He advised against a foreign exchange regime that ‘perpetuates a rent economy’, saying that it created opportunities for arbitrage, corruption, resource misallocation, impeded the inflow of investment, and created transparency issues in the allocation of forex.

“The current multiplicity of rates is inimical to sustainable economic diversification,” he pointed out.

The chamber advised that trade policies that determine exports and imports should be guided by sectoral competitive and comparative advantage.

“Institutional capacity to enforce the policies should also be considered in trade policy formulation. The Nigeria Customs Service needs to demonstrate better sensitivity to the plight of investors.

“One of the biggest headaches of the business community is the Nigeria Customs Service. Policies should be focused on incentivising resource-based industries which typically have a competitive advantage and good impact on the economy because of the high multiplier effect. The relativity of tariffs between Nigeria and the neighbouring countries should also be considered in the formulation of trade policy.”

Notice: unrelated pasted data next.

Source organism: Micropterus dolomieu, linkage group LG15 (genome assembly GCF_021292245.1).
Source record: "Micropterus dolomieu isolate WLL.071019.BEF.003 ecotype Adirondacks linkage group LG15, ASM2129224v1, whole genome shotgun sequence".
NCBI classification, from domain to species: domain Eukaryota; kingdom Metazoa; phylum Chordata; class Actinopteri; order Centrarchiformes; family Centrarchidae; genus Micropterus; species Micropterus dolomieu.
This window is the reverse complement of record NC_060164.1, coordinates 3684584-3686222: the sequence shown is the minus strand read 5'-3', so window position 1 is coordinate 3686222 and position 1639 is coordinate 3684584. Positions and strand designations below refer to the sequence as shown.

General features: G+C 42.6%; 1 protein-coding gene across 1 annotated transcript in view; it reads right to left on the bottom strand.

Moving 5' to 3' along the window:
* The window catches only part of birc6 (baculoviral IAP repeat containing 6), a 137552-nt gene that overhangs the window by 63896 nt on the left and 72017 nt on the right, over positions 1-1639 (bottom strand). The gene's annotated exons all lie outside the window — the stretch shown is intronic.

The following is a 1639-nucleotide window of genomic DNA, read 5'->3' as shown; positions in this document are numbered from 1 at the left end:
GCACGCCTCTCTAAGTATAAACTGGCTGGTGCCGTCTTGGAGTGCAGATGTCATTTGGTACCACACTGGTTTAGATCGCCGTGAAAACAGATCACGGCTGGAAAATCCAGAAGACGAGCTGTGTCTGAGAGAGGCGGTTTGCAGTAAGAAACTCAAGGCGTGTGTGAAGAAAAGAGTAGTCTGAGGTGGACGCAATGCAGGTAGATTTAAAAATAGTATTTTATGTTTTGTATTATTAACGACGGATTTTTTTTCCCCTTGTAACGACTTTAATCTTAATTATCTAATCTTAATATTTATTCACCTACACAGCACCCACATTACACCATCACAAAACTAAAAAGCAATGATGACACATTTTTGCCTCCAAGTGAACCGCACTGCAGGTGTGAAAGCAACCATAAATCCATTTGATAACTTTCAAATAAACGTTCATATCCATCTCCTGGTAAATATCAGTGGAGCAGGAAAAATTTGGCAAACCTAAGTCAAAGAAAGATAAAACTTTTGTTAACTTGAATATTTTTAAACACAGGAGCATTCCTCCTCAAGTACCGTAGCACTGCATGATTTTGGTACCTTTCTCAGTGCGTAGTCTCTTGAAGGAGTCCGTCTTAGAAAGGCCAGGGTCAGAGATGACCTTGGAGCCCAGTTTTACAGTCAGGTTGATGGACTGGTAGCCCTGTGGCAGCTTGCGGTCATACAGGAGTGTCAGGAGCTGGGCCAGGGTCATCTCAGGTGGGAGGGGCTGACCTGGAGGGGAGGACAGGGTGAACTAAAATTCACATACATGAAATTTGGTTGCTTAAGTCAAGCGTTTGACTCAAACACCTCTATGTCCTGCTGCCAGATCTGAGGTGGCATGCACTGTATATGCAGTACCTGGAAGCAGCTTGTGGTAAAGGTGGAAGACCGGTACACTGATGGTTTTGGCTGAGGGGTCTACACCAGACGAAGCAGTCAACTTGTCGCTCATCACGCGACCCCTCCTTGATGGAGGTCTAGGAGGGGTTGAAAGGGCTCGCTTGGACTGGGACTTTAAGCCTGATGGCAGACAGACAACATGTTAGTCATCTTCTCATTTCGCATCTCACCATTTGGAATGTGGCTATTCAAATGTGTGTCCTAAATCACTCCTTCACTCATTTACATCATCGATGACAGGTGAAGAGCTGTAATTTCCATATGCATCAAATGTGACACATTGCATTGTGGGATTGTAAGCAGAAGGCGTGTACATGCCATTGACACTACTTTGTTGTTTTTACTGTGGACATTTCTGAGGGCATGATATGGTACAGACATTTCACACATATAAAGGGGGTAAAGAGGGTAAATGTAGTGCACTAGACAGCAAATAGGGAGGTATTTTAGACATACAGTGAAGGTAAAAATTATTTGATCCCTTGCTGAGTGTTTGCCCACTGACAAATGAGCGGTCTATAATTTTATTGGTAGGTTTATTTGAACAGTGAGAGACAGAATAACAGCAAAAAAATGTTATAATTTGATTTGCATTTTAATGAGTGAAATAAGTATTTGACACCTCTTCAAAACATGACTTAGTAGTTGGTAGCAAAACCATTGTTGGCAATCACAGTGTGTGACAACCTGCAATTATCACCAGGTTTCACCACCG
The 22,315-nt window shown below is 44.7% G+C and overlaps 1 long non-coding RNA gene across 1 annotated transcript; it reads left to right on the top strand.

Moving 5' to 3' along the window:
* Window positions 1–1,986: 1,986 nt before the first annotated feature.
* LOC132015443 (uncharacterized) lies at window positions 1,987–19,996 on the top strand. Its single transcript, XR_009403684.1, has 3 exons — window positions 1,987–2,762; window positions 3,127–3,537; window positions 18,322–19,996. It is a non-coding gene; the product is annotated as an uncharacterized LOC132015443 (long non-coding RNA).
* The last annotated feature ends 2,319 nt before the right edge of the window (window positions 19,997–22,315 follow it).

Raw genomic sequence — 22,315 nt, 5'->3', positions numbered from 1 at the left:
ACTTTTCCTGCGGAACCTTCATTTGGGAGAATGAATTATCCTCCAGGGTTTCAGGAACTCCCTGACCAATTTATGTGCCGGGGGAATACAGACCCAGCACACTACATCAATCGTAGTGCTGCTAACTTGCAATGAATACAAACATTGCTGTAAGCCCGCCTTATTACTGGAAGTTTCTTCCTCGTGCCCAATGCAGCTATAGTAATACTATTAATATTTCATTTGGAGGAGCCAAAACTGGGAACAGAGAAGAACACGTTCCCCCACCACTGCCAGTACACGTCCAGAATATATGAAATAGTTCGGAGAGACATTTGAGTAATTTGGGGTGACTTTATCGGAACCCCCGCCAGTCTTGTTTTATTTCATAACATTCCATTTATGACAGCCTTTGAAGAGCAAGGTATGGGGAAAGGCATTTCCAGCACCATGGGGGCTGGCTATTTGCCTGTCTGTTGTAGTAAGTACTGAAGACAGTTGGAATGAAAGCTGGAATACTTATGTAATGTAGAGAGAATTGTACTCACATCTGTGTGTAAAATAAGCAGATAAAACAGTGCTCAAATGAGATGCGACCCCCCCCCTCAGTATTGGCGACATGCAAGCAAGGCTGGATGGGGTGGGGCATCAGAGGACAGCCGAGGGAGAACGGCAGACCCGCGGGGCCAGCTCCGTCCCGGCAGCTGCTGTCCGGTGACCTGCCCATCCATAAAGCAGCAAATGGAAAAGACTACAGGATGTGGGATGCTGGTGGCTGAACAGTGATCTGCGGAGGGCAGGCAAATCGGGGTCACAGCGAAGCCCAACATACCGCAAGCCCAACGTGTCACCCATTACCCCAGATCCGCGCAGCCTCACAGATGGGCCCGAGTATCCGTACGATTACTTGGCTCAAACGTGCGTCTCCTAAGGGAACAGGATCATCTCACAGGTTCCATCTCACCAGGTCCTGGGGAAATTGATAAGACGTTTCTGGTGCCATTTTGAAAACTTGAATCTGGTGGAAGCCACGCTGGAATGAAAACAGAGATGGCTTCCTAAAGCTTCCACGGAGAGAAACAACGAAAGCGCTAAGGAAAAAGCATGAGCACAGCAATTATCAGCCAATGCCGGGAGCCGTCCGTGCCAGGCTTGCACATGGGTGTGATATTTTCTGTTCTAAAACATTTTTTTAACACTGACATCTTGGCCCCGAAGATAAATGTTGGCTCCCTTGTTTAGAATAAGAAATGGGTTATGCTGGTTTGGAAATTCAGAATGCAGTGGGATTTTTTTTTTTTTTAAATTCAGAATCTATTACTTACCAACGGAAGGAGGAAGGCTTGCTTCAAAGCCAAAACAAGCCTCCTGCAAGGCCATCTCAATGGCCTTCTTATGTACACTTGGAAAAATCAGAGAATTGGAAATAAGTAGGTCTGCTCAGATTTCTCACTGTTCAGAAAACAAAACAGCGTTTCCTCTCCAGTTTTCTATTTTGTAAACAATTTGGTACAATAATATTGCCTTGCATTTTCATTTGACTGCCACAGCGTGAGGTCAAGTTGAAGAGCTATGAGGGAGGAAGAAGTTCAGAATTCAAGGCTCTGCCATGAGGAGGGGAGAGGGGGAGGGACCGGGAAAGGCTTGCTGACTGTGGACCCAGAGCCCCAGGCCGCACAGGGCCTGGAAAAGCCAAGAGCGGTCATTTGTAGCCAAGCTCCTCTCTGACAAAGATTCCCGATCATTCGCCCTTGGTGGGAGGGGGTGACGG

Yusuf advised that procurement policy should be structured to favour sectors that had the potential to be diversification champions as well as leading backward integration firms.

He advised government agencies to facilitate investment growth rather than see themselves as revenue generating organs.

CEO/Founder Investors King Ltd, a foreign exchange research analyst, contributing author on New York-based Talk Markets and, with over a decade experience in the global financial markets.


More Retirees Quit Pension Scheme, Collects N28.46 Billion




114,837 Retirees Quit Pension Scheme, Collects N28.46 Billion

Thousands of retirees whose employers did not adequately fund their Retirement Savings Accounts and retired with balances below N550,000 have collected their contributions and quit the Contributory Pension Scheme (CPS).

A total of 114,837 employees who retired after attaining the age of 50 and had less than N550,000 in their CPS account had collected their contributions and left the scheme as of the end of June 2020.

This includes contributors from the state, federal and private sectors.